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When to use the verb "Ser" and when to use "Estar"

 

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  #41  
Old March 20, 2011, 12:47 PM
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Quote:
Originally Posted by laepelba View Post
Now I still have just a couple of quick questions:

One of the authors says that you can use "either SER or ESTAR ... with locatives, with a consistent difference in meaning." He then goes on to give examples, which include the following: "(al taxista) Pare, pare, mi casa es aquí. (= mi casa es ésta)". I don't at all understand this. I don't see how this is any different than needing to use "estar" for location.
The use of "mi casa es aquí" is to relate immediately say, to the taxi driver, that you home is in this location. Just like you might say "it is here!" to tell the driver to stop.


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Originally Posted by laepelba View Post
The next question has to do with the choice of imperfect vs. preterite than with ser vs. estar. An author of one of the articles writes the following:

Quote:
Consider a question like ¿Quién fue Simón Bolívar? -- Imagine a child standing in front of a parent and asking the question. The answer Fue un general pretty much closes the subject. It's time for dinner and there is no time for elaboration - book closed. On the other hand, Era un general suggests strongly that the parent is about to take the time, open up the book, so to speak and begin to tell the child more.
I sort of get this, but not entirely. Would someone kindly comment on this a bit further? Thanks!
Correct. You can use both to say the same thing, but generally you use "fue" to give a "short" answer.

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Originally Posted by laepelba View Post
When talking about the use of ser vs. estar + adjective or participle changing the meaning of the sentence, I don't see "sentado" on any of the lists. Doesn't "ser + sentado" mean "sensible" and estar + sentado" mean "to be seated"?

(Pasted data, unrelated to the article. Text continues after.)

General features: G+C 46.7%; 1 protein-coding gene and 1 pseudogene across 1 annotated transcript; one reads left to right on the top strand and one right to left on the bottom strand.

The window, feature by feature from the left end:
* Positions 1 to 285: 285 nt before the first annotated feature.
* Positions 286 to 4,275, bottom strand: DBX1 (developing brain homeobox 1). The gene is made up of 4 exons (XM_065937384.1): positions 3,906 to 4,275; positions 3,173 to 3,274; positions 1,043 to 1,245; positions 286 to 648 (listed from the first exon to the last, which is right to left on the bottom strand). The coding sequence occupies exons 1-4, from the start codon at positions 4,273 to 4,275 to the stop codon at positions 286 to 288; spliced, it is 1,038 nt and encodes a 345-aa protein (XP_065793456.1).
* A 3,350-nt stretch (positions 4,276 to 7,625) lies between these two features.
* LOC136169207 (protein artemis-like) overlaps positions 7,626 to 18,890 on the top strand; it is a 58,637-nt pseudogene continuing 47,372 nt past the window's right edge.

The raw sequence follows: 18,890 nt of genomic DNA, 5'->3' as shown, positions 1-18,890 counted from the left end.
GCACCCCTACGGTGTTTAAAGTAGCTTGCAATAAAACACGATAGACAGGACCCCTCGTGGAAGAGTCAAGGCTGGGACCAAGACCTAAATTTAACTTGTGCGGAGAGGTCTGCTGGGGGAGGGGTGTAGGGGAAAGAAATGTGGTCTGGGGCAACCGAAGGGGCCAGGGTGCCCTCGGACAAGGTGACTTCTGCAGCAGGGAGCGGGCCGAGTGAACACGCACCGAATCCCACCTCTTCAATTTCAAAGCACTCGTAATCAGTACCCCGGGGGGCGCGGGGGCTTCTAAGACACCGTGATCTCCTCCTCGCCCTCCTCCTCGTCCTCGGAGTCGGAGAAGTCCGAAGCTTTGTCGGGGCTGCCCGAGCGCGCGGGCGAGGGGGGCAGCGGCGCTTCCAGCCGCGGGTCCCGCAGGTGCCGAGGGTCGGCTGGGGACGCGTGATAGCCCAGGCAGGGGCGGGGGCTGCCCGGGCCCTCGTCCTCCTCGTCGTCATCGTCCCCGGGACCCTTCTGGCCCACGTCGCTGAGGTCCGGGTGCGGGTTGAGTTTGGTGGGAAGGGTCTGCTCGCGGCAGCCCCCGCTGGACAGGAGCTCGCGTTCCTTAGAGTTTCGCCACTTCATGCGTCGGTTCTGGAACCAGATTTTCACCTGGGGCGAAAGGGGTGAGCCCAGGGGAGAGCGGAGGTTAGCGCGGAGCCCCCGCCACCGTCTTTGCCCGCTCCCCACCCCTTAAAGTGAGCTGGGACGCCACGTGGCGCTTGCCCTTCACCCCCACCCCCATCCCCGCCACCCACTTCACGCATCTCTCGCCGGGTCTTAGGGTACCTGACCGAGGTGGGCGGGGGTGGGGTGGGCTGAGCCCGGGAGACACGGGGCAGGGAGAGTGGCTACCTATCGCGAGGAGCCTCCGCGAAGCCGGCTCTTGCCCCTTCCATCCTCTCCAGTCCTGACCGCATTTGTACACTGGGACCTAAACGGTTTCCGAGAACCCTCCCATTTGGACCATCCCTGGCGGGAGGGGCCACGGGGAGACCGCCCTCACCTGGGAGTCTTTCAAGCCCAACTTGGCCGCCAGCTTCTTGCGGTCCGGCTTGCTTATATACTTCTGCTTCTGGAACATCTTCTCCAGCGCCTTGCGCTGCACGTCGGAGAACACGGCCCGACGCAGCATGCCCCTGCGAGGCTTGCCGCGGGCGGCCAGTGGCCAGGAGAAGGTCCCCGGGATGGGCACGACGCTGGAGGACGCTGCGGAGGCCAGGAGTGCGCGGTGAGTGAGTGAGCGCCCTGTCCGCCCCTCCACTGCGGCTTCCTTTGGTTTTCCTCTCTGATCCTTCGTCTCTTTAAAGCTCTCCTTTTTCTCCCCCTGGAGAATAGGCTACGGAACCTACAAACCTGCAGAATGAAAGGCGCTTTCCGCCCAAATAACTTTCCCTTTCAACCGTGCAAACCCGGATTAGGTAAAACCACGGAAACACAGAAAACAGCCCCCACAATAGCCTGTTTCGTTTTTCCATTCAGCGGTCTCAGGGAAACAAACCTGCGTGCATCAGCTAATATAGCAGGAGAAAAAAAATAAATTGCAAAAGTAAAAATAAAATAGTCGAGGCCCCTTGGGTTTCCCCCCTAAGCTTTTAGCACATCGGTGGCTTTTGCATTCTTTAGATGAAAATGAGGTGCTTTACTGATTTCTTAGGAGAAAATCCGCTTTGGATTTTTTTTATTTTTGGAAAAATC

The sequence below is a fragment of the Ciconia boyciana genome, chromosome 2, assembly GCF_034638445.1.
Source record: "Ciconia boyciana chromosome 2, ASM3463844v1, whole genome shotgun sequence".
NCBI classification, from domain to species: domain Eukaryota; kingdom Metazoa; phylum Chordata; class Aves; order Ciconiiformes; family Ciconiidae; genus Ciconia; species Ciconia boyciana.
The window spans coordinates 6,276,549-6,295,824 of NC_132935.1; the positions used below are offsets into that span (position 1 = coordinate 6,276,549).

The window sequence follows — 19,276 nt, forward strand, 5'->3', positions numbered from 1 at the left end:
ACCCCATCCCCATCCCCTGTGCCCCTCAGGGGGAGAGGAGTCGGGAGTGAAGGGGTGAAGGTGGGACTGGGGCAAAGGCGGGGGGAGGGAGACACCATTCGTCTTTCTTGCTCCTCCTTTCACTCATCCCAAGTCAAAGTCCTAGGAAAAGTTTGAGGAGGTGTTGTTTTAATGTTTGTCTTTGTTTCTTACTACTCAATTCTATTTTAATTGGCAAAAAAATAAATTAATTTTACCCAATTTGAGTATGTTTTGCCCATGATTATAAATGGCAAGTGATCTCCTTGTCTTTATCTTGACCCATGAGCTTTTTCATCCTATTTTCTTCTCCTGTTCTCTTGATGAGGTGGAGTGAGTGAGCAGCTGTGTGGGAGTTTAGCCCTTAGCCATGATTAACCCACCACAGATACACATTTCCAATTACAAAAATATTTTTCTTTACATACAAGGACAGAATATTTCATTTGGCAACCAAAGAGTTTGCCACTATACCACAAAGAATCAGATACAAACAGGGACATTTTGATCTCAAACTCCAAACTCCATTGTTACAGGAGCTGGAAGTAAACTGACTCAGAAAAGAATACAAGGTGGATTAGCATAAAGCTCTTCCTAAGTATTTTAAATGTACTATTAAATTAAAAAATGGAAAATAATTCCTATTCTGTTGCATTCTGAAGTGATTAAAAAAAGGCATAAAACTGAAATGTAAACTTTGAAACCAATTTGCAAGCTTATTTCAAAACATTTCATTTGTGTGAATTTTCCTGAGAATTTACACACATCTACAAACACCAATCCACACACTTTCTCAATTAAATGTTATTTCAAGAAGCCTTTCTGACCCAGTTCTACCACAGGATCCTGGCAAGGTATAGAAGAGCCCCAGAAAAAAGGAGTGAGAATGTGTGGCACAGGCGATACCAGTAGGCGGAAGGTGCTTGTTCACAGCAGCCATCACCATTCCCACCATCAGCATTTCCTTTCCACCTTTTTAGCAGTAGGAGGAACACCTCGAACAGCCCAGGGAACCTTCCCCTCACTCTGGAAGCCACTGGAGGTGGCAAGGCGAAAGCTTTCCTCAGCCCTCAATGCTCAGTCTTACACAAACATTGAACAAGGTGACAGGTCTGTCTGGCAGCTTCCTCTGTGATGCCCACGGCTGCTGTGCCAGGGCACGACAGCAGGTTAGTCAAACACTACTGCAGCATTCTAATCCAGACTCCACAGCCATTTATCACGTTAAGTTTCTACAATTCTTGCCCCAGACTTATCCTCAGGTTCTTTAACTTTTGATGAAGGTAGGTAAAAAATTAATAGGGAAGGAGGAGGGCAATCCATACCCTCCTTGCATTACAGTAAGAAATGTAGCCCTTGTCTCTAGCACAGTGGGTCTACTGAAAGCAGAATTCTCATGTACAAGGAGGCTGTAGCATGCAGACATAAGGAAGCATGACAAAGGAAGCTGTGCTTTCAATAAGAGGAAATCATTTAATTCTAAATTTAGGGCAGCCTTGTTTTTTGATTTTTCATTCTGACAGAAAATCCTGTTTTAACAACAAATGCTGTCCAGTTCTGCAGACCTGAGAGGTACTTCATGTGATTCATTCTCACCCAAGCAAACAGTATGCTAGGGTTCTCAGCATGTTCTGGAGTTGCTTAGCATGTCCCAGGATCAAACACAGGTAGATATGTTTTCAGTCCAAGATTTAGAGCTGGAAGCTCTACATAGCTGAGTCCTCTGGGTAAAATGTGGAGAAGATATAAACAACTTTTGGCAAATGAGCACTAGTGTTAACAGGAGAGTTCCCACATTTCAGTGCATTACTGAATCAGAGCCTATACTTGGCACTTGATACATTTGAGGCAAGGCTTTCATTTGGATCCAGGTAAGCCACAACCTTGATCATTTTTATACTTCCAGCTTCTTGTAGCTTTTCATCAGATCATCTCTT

Thanks SO much!!
Correct again, but consider the following:

Be seated at theater (instead of standing)

Be seated by your host.
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  #42  
Old March 20, 2011, 06:09 PM
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Quote:
Originally Posted by chileno View Post
The use of "mi casa es aquí" is to relate immediately say, to the taxi driver, that you home is in this location. Just like you might say "it is here!" to tell the driver to stop.
Sorry, Chileno - I don't always follow your explanations. I feel here like I'm not getting any more information than what was in my original question. I don't understand why it's more correct to say to the driver "mi casa es aquí" than it would be to say "mi casa está aquí"....

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Originally Posted by chileno View Post
Correct. You can use both to say the same thing, but generally you use "fue" to give a "short" answer.
I know, that's what the paragraph says. But could you expound on that a bit. I don't really exactly follow that......

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Originally Posted by chileno View Post
Correct again, but consider the following:

Be seated at theater (instead of standing)

Be seated by your host.
Huh??
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  #43  
Old March 20, 2011, 07:17 PM
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Quote:
Originally Posted by laepelba View Post
  • The same author compares the use of ser as roughly equivalent to "equals" in a way that links nouns/pronouns to the subject of the verb.
Ser is the only verbo sustantivo in Spanish, that is, it's the only verb that asserts about the subject what the complement declares:

La leche es buena para los huesos.

Estar only can refer to attributes of the subject, but mainly it's not a verbo sustantivo (what is beyond obvious; the beyond part being the important one)

Quote:
Originally Posted by laepelba View Post
  • One of the authors says that you can use "either SER or ESTAR ... with locatives, with a consistent difference in meaning." He then goes on to give examples, which include the following: "(al taxista) Pare, pare, mi casa es aquí. (= mi casa es ésta)". I don't at all understand this. I don't see how this is any different than needing to use "estar" for location.